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'The Simpsons' writer reveals how they are able to accurately predict real-life events

Fans think that the show's writers are fortune-tellers who have predicted everything, from Trump's presidency to the 9/11 attack and more.

'The Simpsons' writer reveals how they are able to accurately predict real-life events
Cover Image Source: The Simpsons entertain the crowd at the Coca-Cola Christmas in the Park, on Saturday. (Photo by Michael Bradley/Getty Images)

After releasing the radioactive wastewater from the Fukushima Daiichi nuclear power plant in Japan in August 2023, Prime Minister Fumio Kishida ate local sashimi to demonstrate that the fish was safe to eat. After watching the clip, people claimed this exact image took place in a classic episode of "The Simpsons," with Mr Burns in place of the politician. But for most fans, this isn’t surprising, as the animated sitcom is well known for making futuristic and uncanny predictions in its episodes.

Representative Image Source: (L-R) Bart Simpson, Lisa Simpson, Homer Simpson, Marge Simpson and Maggie Simpson visit The Empire State Building to celebrate the 30th anniversary of
Representative Image Source: (L-R) Bart Simpson, Lisa Simpson, Homer Simpson, Marge Simpson and Maggie Simpson visit The Empire State Building to celebrate the 30th anniversary of "The Simpsons" on December 17, 2018, in New York City. (Photo by Noam Galai/Getty Images)

 

The seminal cartoon, created by Matt Groening, has a devoted fan following across the globe—primarily due to the writer's acting being able to predict events that happened in real life throughout it's 750+ episode run. 



 

For instance, "The Simpsons" predicted Donald Trump’s presidency in the 11th season episode “Bart to the Future”, which aired back in 2000. Plus, it has given its fans glimpses into the future by making accurate predictions about the Ebola crisis, smartwatches, the discovery of the Higgs boson particle, 9/11, and even Disney’s takeover of Fox.

Whether these predictions were foreseen or just guesses, no one can say. But the show certainly has gained the title of “modern Nostradamus,” by foretelling so many occurrences. 



 

Talking about how they make it happen, AI Jean, who has been writing for the show since 1989, told NME, “One of our writers, the guy whose episode predicted Donald Trump as president, said it best, ‘If you write 700 episodes and you don’t predict anything, then you’re pretty bad. If you throw enough darts, you’re going to get some bull’s eyes.'"

Jean did admit that some of the predictions are out of the ordinary though. "The 9/11 one is so bizarre," he said. "In the World Trade Center episode, there was a brochure reading $9 a day with an 11 styled up like the towers. That was in ’96, which was crazy, like this insane coincidence. But mostly it’s just educated guesses."



 

According to William Irwin, the author of “The Simpsons and Philosophy,” the reason for these predictions is the show is the product of brilliant minds, many of whom are Harvard-educated, per The New York Times. On the flip side, Dr. Bernard Beitman, author of “Connecting With Coincidence,” attributes these accurate hunches to the mystical possibility of “psychosphere,” which implies “group mind in action.”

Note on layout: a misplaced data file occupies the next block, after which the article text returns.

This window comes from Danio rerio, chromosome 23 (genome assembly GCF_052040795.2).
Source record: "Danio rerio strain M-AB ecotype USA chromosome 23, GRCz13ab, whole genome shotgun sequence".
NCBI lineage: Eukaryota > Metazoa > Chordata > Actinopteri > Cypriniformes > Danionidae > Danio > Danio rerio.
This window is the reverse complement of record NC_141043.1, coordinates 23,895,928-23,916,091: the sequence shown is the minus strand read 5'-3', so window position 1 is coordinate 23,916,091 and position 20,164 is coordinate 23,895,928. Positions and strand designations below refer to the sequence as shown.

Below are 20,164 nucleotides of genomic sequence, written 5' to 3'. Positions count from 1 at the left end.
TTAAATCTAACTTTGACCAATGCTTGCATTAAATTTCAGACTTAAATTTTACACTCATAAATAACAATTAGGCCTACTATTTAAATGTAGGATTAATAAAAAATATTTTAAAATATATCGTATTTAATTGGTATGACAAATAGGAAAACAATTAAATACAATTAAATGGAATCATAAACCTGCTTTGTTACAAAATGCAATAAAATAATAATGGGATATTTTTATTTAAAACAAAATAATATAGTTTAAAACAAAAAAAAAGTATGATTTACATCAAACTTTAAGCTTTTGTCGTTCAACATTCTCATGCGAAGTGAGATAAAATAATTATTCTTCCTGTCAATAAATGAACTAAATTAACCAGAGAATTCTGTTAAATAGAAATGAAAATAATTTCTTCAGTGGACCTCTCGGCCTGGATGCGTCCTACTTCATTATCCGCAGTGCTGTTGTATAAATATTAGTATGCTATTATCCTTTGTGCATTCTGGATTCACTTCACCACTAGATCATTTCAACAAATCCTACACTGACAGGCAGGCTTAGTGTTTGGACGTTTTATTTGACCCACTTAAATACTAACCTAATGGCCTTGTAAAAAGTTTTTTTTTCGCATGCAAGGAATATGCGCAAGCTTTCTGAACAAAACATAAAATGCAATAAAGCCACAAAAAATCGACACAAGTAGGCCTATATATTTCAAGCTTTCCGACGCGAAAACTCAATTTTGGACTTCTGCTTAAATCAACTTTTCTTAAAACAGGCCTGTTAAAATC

Yet another possibility behind the writers predicting futuristic scenarios is "the law of truly large numbers," a concept presented by the Harvard mathematicians, Frederick Mosteller and Persi Diaconis, in their 1989 paper "Methods for Studying Coincidences." The law states, "With a large enough sample, any outrageous thing is apt to happen." For the longest-running show, this could indeed turn out to be the case.



 

"If you make enough predictions then 10% will turn out to be right," Al told BBC, "We are sort of futurologists in that we write 10 months ahead, so we're trying to guess what is going to happen," adds Stephanie Gillis, AI’s wife and another writer for the show. Stephanie added that their work is like "group therapy" where they talk a lot about things that are unrelated to their work. These discussions probably account for their guesstimates.

Image Source: Original animation cels from
Representative Image Source: Original animation cels from "The Simpsons" on display at the "Get Inked With Homer" benefit at the Wonderful World Art Gallery on July 19, 2007 in Culver City, California. (Photo by Michael Tullberg/Getty Images)

However, many people believe that these predictions are mere tomfoolery. For example, Kendall Baker of Yahoo Sports writes on X, “What if all the Simpsons predictions that keep coming true aren't predictions but actually the makers of the show going to extreme lengths to turn their episodes into reality.”



 

At the same time, this deception could result from the emergence of AI images and manipulation software. As Matt Selman, executive producer of "The Simpsons" says these predictions are now becoming meaningless. “People so desperately want to believe in the show's ‘magic powers’ that they ignore that obviously fake images of the so-called predictions cannot be traced to any actual episode, like this nonsense,” he writes while referring to the fake image of Baltimore bridge collapse shown alongside "The Simpsons" character.



 

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